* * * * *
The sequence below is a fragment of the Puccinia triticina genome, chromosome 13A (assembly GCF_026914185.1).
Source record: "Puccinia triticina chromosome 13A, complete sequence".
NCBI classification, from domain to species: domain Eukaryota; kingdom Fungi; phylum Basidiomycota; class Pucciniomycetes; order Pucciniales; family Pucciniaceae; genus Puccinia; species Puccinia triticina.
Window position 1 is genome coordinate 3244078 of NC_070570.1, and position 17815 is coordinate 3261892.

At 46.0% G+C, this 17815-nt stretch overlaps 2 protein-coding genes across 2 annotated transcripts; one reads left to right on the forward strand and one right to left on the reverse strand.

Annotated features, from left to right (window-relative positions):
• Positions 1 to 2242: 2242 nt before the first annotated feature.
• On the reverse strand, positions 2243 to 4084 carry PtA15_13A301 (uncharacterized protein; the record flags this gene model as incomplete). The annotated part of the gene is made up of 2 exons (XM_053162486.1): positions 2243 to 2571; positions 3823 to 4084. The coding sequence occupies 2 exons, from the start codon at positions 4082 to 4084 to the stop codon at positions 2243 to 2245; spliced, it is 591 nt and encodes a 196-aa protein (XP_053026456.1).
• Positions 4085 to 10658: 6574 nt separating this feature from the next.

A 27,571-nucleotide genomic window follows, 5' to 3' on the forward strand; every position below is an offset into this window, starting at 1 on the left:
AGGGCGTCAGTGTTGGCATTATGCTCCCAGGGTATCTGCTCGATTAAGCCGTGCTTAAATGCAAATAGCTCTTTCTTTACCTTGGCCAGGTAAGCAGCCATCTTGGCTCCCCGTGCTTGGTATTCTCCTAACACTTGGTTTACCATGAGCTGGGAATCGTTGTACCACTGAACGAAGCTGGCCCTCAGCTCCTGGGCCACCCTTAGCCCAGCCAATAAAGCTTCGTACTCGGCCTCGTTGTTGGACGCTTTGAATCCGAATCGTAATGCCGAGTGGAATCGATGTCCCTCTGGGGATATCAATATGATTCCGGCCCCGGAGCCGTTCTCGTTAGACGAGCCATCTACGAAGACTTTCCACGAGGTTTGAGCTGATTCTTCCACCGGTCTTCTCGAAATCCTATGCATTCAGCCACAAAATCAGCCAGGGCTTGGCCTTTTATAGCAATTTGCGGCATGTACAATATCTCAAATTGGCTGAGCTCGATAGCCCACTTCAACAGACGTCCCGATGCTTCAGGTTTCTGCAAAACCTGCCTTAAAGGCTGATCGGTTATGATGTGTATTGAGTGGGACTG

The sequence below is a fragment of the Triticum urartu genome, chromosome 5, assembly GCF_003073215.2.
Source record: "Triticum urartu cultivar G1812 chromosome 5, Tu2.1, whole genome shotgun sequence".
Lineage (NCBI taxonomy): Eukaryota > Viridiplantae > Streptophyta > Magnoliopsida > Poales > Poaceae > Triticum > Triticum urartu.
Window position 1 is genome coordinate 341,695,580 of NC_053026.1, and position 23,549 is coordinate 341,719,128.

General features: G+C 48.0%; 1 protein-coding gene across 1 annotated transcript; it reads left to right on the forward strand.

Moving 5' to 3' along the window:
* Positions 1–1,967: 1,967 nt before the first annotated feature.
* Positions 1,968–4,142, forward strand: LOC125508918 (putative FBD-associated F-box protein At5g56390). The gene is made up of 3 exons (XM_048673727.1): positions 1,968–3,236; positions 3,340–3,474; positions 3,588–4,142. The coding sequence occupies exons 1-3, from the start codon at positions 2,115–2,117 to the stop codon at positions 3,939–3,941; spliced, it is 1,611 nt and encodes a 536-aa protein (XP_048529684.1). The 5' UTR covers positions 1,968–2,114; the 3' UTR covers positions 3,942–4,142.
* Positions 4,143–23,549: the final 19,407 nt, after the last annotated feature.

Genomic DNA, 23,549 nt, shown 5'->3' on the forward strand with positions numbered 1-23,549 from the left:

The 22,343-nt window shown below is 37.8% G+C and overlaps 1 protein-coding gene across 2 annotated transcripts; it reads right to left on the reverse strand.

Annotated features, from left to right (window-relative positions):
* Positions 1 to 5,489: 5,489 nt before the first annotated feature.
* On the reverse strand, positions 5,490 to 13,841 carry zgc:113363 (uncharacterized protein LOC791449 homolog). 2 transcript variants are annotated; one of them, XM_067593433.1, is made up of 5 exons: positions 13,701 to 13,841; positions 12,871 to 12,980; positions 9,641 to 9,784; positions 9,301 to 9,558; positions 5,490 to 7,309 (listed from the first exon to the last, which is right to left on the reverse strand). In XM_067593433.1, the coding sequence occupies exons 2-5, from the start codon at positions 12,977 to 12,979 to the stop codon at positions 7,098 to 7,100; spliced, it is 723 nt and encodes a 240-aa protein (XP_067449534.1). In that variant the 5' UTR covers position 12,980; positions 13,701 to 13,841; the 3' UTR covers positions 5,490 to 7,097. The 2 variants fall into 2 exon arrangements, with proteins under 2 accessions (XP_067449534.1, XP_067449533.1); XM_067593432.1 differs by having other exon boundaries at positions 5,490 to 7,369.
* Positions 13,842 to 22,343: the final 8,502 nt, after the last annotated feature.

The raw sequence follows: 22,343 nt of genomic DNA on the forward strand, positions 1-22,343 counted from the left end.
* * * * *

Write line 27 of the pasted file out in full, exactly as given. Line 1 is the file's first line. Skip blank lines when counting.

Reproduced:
The raw sequence follows: 22,343 nt of genomic DNA on the forward strand, positions 1-22,343 counted from the left end.